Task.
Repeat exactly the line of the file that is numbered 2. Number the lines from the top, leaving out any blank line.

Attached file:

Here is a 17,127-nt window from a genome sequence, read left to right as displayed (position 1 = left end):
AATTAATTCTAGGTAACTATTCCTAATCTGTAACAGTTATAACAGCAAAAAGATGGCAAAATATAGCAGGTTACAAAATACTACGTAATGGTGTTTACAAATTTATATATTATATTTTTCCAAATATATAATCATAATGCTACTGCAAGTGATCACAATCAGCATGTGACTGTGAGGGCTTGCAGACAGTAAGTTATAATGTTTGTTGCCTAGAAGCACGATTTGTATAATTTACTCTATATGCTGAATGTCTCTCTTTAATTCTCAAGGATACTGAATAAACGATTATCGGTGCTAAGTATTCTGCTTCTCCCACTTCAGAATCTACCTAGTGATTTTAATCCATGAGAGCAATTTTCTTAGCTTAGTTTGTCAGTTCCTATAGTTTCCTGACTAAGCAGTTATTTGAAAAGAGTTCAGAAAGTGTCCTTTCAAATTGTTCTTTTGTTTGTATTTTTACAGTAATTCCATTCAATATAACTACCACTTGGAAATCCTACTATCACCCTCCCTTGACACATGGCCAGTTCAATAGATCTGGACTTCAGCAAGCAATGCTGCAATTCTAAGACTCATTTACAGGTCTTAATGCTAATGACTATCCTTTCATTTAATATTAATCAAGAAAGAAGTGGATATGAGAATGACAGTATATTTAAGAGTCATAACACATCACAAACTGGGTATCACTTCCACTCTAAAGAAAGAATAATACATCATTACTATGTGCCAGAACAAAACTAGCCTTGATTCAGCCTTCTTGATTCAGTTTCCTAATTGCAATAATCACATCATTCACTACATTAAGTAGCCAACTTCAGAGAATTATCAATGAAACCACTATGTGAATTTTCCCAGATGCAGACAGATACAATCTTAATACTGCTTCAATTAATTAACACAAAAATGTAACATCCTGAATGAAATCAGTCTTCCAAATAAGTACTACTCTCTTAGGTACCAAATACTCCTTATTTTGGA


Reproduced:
AATTAATTCTAGGTAACTATTCCTAATCTGTAACAGTTATAACAGCAAAAAGATGGCAAAATATAGCAGGTTACAAAATACTACGTAATGGTGTTTACAAATTTATATATTATATTTTTCCAAATATATAATCATAATGCTACTGCAAGTGATCACAATCAGCATGTGACTGTGAGGGCTTGCAGACAGTAAGTTATAATGTTTGTTGCCTAGAAGCACGATTTGTATAATTTACTCTATATGCTGAATGTCTCTCTTTAATTCTCAAGGATACTGAATAAACGATTATCGGTGCTAAGTATTCTGCTTCTCCCACTTCAGAATCTACCTAGTGATTTTAATCCATGAGAGCAATTTTCTTAGCTTAGTTTGTCAGTTCCTATAGTTTCCTGACTAAGCAGTTATTTGAAAAGAGTTCAGAAAGTGTCCTTTCAAATTGTTCTTTTGTTTGTATTTTTACAGTAATTCCATTCAATATAACTACCACTTGGAAATCCTACTATCACCCTCCCTTGACACATGGCCAGTTCAATAGATCTGGACTTCAGCAAGCAATGCTGCAATTCTAAGACTCATTTACAGGTCTTAATGCTAATGACTATCCTTTCATTTAATATTAATCAAGAAAGAAGTGGATATGAGAATGACAGTATATTTAAGAGTCATAACACATCACAAACTGGGTATCACTTCCACTCTAAAGAAAGAATAATACATCATTACTATGTGCCAGAACAAAACTAGCCTTGATTCAGCCTTCTTGATTCAGTTTCCTAATTGCAATAATCACATCATTCACTACATTAAGTAGCCAACTTCAGAGAATTATCAATGAAACCACTATGTGAATTTTCCCAGATGCAGACAGATACAATCTTAATACTGCTTCAATTAATTAACACAAAAATGTAACATCCTGAATGAAATCAGTCTTCCAAATAAGTACTACTCTCTTAGGTACCAAATACTCCTTATTTTGGA